For 2016 my plans are again to keep this blog updated, along with pictures, of the contests I attend.
I posted the below story on my Facebook page several years ago. Just thought I would bring it over to this blog for those who might have missed it.

Best for your Holidays, #711!!!!

This is a wonderful story, and it is true. 
You will be pleased that you read it
It is an important piece of American history
*It happened every Friday evening, almost without fail, when the sun
resembled a giant orange and was starting to dip into the blue ocean.
Old Ed came strolling along the beach to his favorite pier. Clutched
in his
bony hand was a bucket of shrimp. Ed walks out to the end of the pier,
where it seems he almost has the world to himself. The glow of the sun
is a
golden bronze now.
Everybody's gone, except for a few joggers on the beach. Standing out on
the end of the pier, Ed is alone with his thoughts...and his bucket of
shrimp.
Before long, however, he is no longer alone. Up in the sky a thousand
white
dots come screeching and squawking, winging their way toward that lanky
frame standing there on the end of the pier.
Before long, dozens of seagulls have enveloped him, their wings fluttering
and flapping wildly. Ed stands there tossing shrimp to the hungry
birds. As
he does, if you listen closely, you can hear him say with a smile, 'Thank
you. Thank you.'
In a few short minutes the bucket is empty. But Ed doesn't leave.
He stands there lost in thought, as though transported to another time and
place.
When he finally turns around and begins to walk back toward the beach, a
few of the birds hop along the pier with him until he gets to the stairs,
and then they, too, fly away. And old Ed quietly makes his way down to the
end of the beach and on home.
If you were sitting there on the pier with your fishing line in the water,
Ed might seem like 'a funny old duck,' as my dad used to say. Or, to
onlookers, he's just another old codger, lost in his own weird world,
feeding the seagulls with a bucket full of shrimp.
To the onlooker, rituals can look either very strange or very empty. They
can seem altogether unimportant ... maybe even a lot of nonsense.
Old folks often do strange things,
at least in the eyes of Boomers and Busters.
Most of them would probably write Old Ed off, down there in Florida .
That's too bad. They'd do well to know him better.
His full name:**Eddie Rickenbacker**. He was a famous hero in World War I,
and then he was in WWII. On one of his flying missions across the Pacific,
he and his seven-member crew went down. Miraculously, all of the men
survived, crawled out of their plane, and climbed into a life raft.
Captain Rickenbacker and his crew floated for days on the rough waters of
the Pacific. They fought the sun. They fought sharks. Most of all, they
fought hunger and thirst. By the eighth day their rations ran out. No
food.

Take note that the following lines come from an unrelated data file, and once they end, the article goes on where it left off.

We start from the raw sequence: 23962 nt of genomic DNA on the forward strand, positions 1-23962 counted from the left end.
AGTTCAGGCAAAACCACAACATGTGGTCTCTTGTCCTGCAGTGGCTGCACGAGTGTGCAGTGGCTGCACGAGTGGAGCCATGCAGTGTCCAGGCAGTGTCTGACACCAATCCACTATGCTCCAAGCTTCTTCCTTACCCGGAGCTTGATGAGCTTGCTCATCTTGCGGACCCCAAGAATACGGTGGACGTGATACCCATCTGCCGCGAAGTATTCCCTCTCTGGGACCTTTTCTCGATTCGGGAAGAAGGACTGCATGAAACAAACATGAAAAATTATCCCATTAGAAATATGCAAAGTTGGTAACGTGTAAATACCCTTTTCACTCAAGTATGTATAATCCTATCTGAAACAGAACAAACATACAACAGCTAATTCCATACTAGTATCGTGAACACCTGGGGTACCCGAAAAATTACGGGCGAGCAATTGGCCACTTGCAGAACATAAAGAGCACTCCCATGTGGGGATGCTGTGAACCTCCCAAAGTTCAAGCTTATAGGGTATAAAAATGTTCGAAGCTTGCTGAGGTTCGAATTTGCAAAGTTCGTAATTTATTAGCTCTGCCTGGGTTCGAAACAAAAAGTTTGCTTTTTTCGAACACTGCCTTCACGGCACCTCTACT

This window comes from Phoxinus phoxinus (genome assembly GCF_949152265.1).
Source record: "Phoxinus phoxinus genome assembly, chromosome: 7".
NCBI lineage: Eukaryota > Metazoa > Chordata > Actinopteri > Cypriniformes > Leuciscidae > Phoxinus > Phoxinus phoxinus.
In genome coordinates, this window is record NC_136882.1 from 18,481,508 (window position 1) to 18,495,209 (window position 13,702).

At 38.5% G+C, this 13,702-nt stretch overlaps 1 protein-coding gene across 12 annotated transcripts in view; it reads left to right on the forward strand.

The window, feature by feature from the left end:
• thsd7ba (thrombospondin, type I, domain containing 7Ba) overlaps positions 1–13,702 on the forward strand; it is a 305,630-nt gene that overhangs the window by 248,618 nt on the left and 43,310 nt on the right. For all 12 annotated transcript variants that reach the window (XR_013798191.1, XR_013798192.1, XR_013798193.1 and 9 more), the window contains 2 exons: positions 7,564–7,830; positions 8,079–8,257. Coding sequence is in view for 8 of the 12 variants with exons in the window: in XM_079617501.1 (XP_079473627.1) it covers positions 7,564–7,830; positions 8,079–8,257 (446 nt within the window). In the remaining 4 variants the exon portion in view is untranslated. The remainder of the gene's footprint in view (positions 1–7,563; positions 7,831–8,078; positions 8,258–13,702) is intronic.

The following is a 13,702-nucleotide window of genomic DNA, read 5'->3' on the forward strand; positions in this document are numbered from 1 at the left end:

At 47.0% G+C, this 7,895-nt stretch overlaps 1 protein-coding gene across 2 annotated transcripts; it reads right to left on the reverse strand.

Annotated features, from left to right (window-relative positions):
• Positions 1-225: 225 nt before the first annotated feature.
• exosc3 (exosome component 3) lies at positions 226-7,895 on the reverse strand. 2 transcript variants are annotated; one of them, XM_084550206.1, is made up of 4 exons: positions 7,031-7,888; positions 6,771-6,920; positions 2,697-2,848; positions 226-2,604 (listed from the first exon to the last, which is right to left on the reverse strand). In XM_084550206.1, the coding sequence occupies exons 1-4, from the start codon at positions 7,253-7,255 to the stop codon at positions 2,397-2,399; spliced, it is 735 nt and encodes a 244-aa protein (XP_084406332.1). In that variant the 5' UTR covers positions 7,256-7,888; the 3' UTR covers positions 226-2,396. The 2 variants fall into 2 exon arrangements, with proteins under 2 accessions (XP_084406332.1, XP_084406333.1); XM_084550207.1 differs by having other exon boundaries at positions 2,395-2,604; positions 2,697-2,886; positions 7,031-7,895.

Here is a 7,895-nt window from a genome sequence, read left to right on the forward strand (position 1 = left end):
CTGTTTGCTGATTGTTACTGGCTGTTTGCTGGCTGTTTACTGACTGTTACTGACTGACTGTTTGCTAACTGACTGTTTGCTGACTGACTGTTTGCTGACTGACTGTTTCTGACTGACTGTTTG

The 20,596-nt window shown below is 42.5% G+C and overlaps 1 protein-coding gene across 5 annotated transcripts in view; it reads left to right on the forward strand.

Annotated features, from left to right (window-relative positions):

No water. They were hundreds of miles from land and no one knew where they
were or even if they were alive.**Every day across America millions
wondered and prayed that Eddie Rickenbacker might somehow be found alive.*
*
The men adrift needed a miracle. That afternoon they had a simple
devotional service and prayed for a miracle. They tried to nap. Eddie
leaned back and pulled his military cap over his nose. Time dragged
on. All
he could hear was the slap of the waves against the raft...
Suddenly, Eddie felt something land on the top of his cap.
It was a seagull!
Old Ed would later describe how he sat perfectly still, planning his next
move. With a flash of his hand and a squawk from the gull, he managed to
grab it and wring its neck. He tore the feathers off, and he and his
starving crew made a meal of it - a very slight meal for eight men. Then
they used the intestines for bait. With it, they caught fish, which gave
them food and more bait . . . and the cycle continued. With that simple
survival technique, they were able to endure the rigors of the sea until
they were found and rescued after 24 days at sea.
Eddie Rickenbacker lived many years beyond that ordeal, but he never
forgot
the sacrifice of that first life-saving seagull... And he never stopped
saying, 'Thank you.' That's why almost every Friday night he would walk to
the end of the pier with a bucket full of shrimp and a heart full of
gratitude.
Reference:*
*(Max Lucado, "In The Eye of the Storm", pp..221, 225-226)**
PS: Eddie Rickenbacker was the founder of Eastern Airlines. Before WWI he
was race car driver. In WWI he was a pilot and became America'S first ace.
In WWII he was an instructor and military adviser, and he flew missions
with the combat pilots. Eddie Rickenbacker is a true American hero.
And now
you know another story about the trials and sacrifices that brave men have
endured for your freedom.*
*It is a great story that many don't know...You've got to be careful with
old guys, You just never know what they have done during their lifetime